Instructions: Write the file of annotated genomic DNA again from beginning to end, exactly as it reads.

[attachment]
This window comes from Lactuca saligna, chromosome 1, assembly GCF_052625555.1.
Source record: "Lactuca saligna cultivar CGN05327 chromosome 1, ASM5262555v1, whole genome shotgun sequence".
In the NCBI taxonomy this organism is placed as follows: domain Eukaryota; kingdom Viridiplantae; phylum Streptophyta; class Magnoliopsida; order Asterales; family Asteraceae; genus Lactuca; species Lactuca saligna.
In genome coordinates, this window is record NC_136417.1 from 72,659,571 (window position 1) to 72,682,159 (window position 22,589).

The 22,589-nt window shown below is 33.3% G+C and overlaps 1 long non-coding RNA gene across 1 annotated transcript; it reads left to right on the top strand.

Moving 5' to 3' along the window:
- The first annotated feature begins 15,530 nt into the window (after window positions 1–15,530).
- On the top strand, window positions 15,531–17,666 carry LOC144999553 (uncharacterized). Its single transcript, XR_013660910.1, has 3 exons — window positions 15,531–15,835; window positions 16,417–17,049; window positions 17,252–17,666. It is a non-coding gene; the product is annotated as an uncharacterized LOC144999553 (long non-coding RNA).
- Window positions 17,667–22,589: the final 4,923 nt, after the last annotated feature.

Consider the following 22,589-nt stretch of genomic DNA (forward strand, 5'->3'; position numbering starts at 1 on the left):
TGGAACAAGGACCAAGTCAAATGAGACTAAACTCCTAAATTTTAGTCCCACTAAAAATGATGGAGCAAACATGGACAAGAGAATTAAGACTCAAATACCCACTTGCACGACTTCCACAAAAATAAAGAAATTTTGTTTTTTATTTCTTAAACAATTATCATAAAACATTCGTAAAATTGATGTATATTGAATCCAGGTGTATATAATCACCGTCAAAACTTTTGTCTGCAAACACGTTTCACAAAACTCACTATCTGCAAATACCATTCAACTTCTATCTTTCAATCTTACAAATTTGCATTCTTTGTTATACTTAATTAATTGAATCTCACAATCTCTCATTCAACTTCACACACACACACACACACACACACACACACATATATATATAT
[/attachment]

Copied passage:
This window comes from Lactuca saligna, chromosome 1, assembly GCF_052625555.1.
Source record: "Lactuca saligna cultivar CGN05327 chromosome 1, ASM5262555v1, whole genome shotgun sequence".
In the NCBI taxonomy this organism is placed as follows: domain Eukaryota; kingdom Viridiplantae; phylum Streptophyta; class Magnoliopsida; order Asterales; family Asteraceae; genus Lactuca; species Lactuca saligna.
In genome coordinates, this window is record NC_136417.1 from 72,659,571 (window position 1) to 72,682,159 (window position 22,589).

The 22,589-nt window shown below is 33.3% G+C and overlaps 1 long non-coding RNA gene across 1 annotated transcript; it reads left to right on the top strand.

Moving 5' to 3' along the window:
- The first annotated feature begins 15,530 nt into the window (after window positions 1–15,530).
- On the top strand, window positions 15,531–17,666 carry LOC144999553 (uncharacterized). Its single transcript, XR_013660910.1, has 3 exons — window positions 15,531–15,835; window positions 16,417–17,049; window positions 17,252–17,666. It is a non-coding gene; the product is annotated as an uncharacterized LOC144999553 (long non-coding RNA).
- Window positions 17,667–22,589: the final 4,923 nt, after the last annotated feature.

Consider the following 22,589-nt stretch of genomic DNA (forward strand, 5'->3'; position numbering starts at 1 on the left):
TGGAACAAGGACCAAGTCAAATGAGACTAAACTCCTAAATTTTAGTCCCACTAAAAATGATGGAGCAAACATGGACAAGAGAATTAAGACTCAAATACCCACTTGCACGACTTCCACAAAAATAAAGAAATTTTGTTTTTTATTTCTTAAACAATTATCATAAAACATTCGTAAAATTGATGTATATTGAATCCAGGTGTATATAATCACCGTCAAAACTTTTGTCTGCAAACACGTTTCACAAAACTCACTATCTGCAAATACCATTCAACTTCTATCTTTCAATCTTACAAATTTGCATTCTTTGTTATACTTAATTAATTGAATCTCACAATCTCTCATTCAACTTCACACACACACACACACACACACACACACACATATATATATAT